• by Reziac (43301) *

              So you do it on the sides (which naturally drain), but not on the roof (which doesn't), and possibly on the undersurface (if practical). The sides are about 2/3rds of the surface area of a big truck box anyway. But per this interesting comment from an AC:
              http://tech.slashdot.org/comme... [slashdot.org]
              the benefit is speed-related, and "always drives at the same speed" is an absurd assumption for a car, let alone for a big truck.

              Occurs to me to wonder, tho, what happens with drag if you reverse the dimples (as one would to

      • by CauseBy (3029989)

        "SUV buyers... don't give a shit about efficiency."

        This is nonsense. Give me a 45 MPG SUV and I'll give you $30,000 in return. Give me a 45 MPG car that seats two adults and zero carseats, and I won't give you anything, because that car is worthless to me. People buy SUVs because they solve problems, not because they love to pay for extra gasoline. It's the same reason we live in houses instead of mud huts and wipe our asses with toilet paper instead of tree leaves.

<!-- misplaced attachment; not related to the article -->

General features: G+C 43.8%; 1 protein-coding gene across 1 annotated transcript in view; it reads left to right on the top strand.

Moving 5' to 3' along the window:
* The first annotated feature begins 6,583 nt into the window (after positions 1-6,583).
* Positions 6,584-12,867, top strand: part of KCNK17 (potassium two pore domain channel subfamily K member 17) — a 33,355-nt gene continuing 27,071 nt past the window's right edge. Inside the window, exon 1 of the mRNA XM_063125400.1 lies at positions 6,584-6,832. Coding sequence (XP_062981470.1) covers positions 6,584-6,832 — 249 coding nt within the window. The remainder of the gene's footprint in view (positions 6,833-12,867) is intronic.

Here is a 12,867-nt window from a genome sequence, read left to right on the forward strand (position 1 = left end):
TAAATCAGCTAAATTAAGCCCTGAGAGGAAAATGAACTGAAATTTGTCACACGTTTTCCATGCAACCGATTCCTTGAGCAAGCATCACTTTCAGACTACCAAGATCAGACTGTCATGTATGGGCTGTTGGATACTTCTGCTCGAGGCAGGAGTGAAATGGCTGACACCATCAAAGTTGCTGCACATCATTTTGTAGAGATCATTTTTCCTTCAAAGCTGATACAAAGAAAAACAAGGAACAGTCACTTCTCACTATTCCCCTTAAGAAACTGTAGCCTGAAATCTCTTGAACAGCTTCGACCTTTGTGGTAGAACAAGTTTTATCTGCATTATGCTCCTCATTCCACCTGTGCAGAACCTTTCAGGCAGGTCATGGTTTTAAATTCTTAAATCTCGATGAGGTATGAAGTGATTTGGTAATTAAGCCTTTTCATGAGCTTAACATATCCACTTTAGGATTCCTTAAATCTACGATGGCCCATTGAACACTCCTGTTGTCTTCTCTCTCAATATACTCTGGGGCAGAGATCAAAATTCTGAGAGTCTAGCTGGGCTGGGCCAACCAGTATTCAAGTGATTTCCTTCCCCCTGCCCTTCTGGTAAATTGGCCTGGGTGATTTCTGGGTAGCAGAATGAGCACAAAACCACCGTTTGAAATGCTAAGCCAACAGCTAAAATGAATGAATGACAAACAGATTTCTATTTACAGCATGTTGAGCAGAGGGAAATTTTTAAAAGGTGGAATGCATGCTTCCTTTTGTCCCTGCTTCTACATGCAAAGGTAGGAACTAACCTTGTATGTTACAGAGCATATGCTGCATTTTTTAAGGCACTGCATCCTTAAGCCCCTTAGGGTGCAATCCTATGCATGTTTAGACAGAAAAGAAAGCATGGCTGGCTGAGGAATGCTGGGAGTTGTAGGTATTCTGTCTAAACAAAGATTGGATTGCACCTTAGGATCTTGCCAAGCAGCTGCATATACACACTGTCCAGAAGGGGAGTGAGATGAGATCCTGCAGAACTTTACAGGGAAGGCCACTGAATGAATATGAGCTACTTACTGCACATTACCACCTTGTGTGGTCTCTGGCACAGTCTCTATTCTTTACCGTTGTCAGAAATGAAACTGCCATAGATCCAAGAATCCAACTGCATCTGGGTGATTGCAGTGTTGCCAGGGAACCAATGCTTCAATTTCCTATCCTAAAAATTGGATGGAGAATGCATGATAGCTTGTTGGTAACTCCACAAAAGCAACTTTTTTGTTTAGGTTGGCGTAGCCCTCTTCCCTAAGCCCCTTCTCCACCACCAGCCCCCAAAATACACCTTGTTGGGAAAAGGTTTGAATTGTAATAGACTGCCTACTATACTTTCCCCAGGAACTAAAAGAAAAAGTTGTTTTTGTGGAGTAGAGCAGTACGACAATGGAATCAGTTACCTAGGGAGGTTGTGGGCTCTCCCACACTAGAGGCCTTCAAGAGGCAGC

• by Rolgar (556636)

      How easy will it be to clean when the dimples fill with bug guts compared to a smooth surface? Get enough of the dimples filled with crap, and not only will the car look awful, but it'll probably have worse aerodynamics than the smooth car.

    • by Solandri (704621)
      I can think of lots of reasons.
      • It's expensive. Stamping or rolling a sheet of metal into a flat shape or single-curved is quick and easy. Adding lots of little dimples takes time and adds cost. While I can't say how much cost, some or most of the fuel savings may be offset by additional energy consumed during manufacturing.
      • The mechanism for forming the dimples may not be cost-effective. A similar idea was tried with planes - NASA drilled lots of holes in the wing and attached suction tubes to keep th